Grace's Guide

British Industrial History

Grace's Guide is the leading source of historical information on industry and manufacturing in Britain. This web publication contains 132,841 pages of information and 210,602 images on early companies, their products and the people who designed and built them.

Hamilton Edward Harwood

From Graces Guide

Jump to: navigation, search

Hamilton Edward Harwood (1823(?)-1872)


1874 Obituary [1]

MR. HAMILTON EDWARD HARWOOD, son of Mr. William Harwood, of London, was articled, about 1840, to Mr. Francis Thompson, the well-known architect. He assisted Mr. Thompson. who placed great confidence in his business qualifications, on the stations of the North Midland, South Eastern, and Chester and Holyhead railways, also on the masonry of the Britannia Bridge, Tweed Viaduct, and High Level Bridge at Newcastle, and other large structures.

On leaving that office in 1850, he entered the service of the late Mr. Charles Heard Wild, under whom he was successively engaged on the masonry of various engineering works, upon the Great Exhibition building in Hyde Park, and on the Crystal Palace works at Sydenham.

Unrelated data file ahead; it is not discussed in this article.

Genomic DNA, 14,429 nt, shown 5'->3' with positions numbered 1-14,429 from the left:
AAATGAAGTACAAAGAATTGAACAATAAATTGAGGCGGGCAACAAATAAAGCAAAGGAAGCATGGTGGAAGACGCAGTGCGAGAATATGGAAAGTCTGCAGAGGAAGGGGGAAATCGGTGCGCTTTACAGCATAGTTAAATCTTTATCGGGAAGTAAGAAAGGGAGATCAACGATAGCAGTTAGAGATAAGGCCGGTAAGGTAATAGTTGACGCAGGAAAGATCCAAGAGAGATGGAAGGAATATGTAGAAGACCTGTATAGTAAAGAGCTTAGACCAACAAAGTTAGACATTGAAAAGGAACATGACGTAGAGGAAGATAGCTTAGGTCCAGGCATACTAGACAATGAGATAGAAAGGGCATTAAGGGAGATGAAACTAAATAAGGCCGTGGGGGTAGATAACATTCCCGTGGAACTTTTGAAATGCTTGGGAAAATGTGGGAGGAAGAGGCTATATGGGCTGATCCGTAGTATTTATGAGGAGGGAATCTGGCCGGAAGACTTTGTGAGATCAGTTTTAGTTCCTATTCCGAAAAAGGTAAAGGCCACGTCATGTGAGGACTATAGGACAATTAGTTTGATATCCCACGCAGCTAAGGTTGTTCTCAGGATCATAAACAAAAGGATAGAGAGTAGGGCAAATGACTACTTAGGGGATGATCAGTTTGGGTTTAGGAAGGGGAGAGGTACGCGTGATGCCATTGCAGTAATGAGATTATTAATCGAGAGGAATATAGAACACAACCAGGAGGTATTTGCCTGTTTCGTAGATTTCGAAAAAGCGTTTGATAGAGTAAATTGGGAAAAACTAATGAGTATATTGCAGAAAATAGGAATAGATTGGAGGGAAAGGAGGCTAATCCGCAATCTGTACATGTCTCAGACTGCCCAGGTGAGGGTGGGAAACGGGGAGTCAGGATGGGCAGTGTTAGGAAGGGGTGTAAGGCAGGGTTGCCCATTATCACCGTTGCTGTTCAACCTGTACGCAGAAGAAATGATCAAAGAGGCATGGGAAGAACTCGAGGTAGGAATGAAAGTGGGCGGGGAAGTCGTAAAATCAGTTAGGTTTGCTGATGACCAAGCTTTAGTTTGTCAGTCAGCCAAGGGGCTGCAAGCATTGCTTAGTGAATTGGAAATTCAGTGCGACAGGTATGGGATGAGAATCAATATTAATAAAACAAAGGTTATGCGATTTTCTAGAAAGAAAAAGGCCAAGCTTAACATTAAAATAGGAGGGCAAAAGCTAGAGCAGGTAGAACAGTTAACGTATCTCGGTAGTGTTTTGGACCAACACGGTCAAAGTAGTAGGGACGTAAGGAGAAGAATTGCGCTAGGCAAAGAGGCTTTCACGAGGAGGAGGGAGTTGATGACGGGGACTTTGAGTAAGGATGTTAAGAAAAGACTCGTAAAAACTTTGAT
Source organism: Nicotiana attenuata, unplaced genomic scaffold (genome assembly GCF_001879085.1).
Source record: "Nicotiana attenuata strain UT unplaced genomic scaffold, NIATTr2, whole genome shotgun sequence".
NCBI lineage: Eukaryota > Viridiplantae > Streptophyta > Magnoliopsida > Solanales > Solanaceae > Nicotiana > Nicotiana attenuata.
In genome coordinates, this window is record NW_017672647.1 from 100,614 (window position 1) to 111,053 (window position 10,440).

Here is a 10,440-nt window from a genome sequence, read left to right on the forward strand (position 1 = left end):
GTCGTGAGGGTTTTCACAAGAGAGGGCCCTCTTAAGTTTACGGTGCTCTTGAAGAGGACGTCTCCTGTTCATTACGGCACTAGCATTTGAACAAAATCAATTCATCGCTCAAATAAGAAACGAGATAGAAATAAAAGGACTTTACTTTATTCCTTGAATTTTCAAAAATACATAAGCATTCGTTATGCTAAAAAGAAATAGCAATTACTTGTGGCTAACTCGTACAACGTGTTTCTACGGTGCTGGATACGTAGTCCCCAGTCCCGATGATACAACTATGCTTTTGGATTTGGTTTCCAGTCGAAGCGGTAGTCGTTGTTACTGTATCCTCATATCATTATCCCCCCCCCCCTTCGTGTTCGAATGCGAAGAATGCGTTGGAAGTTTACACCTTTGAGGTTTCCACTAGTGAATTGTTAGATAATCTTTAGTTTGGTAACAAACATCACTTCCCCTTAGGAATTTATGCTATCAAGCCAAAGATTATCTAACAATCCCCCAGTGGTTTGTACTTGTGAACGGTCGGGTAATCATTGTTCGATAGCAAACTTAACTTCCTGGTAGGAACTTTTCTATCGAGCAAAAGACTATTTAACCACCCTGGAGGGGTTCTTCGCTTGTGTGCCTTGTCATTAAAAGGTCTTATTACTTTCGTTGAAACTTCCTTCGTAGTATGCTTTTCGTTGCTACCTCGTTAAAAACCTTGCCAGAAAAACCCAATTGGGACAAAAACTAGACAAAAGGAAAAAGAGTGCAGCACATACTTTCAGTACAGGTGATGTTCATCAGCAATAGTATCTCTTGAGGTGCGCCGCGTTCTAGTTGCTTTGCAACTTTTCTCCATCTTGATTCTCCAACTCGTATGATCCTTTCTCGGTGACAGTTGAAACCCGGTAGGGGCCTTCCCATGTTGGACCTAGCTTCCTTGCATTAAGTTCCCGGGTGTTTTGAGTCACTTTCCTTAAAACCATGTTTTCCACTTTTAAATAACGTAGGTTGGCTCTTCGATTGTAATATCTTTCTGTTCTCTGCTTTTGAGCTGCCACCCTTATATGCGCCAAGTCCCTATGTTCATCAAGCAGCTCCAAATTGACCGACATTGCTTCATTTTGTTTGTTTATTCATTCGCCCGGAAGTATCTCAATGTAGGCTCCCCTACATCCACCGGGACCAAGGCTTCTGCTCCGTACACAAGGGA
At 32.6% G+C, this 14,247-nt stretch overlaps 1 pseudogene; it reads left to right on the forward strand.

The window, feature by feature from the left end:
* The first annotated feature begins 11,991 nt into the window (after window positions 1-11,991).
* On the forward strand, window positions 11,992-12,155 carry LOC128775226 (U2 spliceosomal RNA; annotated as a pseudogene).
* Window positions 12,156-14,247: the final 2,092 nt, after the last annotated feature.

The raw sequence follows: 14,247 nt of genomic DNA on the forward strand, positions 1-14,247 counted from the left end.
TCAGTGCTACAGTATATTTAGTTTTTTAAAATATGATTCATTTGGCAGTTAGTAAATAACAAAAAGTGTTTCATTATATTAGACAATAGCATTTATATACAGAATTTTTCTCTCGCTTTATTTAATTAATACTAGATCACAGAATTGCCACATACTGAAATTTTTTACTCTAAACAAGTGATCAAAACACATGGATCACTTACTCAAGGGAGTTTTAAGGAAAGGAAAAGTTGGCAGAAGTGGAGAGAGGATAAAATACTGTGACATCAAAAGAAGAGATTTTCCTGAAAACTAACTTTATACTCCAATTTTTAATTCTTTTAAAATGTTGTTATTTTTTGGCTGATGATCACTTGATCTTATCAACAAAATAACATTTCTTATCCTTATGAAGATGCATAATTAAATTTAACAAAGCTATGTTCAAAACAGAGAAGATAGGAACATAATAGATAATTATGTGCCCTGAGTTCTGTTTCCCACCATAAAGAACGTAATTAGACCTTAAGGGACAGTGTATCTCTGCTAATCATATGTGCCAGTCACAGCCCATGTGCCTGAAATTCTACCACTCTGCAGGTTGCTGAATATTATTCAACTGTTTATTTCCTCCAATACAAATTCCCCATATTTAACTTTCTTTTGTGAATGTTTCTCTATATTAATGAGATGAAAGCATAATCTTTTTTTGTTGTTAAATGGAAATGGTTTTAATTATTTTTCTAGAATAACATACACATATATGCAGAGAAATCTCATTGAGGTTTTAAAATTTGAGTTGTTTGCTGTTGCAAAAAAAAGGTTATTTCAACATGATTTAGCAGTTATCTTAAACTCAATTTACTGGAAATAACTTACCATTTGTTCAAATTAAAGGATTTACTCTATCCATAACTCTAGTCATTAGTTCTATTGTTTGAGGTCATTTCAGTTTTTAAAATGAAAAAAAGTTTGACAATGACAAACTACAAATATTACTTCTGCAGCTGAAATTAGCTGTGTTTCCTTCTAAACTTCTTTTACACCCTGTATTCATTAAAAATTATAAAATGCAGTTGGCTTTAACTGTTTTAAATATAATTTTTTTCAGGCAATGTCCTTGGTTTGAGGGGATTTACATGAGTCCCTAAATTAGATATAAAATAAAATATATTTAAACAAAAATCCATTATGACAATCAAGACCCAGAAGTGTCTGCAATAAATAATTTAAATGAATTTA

In the year 1855 he was appointed Surveyor to the Board of Admiralty for the Naval Yard at Keyham, and in the following year his appointment was extended to all the principal naval establishments at home.

In October 1863 he was specially selected by the Board to visit Malta, with a view to the settlement of the contractors’ claims for works on the great harbour at that station. He likewise carried on private practice as an architect and surveyor, in the course of which he designed and erected several town and country residences of magnitude, and was also professionally engaged by many of the leading Engineers in connection with railway-station works, for which his extensive knowledge of constructive detail and arrangement peculiarly fitted him.

Mr. Harwood was highly esteemed by his professional brethren for his thorough integrity, as well as for the extreme care and zeal with which he performed his duties, and his moral worth and sterling qualities had endeared him to all his private friends.

He was elected an Associate of the Institution of Civil Engineers on the 16th of March, 1866, and he died after a short illness at his residence, Carlyle Square, Chelsea, on the 31st of December, 1872, in the forty-ninth year of his age.



See Also

Loading...

Sources of Information